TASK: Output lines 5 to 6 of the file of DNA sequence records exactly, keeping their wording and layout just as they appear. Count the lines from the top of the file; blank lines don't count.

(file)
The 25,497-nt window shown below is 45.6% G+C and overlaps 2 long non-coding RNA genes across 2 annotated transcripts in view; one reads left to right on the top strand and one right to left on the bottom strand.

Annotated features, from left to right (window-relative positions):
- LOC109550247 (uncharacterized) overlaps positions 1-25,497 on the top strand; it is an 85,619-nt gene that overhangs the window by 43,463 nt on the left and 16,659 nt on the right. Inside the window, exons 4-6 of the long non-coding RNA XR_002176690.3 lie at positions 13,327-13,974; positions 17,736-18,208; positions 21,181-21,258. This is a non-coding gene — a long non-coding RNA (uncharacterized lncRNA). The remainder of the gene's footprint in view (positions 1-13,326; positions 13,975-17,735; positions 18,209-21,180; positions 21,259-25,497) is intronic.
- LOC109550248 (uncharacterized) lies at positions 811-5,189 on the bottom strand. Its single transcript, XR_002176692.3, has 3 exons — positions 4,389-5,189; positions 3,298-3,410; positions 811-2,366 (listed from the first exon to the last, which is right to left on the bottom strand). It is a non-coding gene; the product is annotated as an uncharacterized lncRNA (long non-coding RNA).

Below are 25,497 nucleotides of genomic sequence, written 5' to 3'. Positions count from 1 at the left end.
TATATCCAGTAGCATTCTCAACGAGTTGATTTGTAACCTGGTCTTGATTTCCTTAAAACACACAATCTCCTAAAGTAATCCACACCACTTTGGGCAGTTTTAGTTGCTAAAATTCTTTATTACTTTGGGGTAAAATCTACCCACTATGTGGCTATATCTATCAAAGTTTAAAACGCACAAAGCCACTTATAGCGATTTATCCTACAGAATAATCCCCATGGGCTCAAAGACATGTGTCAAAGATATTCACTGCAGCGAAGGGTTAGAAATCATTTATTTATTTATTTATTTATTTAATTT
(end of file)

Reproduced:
Below are 25,497 nucleotides of genomic sequence, written 5' to 3'. Positions count from 1 at the left end.
TATATCCAGTAGCATTCTCAACGAGTTGATTTGTAACCTGGTCTTGATTTCCTTAAAACACACAATCTCCTAAAGTAATCCACACCACTTTGGGCAGTTTTAGTTGCTAAAATTCTTTATTACTTTGGGGTAAAATCTACCCACTATGTGGCTATATCTATCAAAGTTTAAAACGCACAAAGCCACTTATAGCGATTTATCCTACAGAATAATCCCCATGGGCTCAAAGACATGTGTCAAAGATATTCACTGCAGCGAAGGGTTAGAAATCATTTATTTATTTATTTATTTATTTAATTT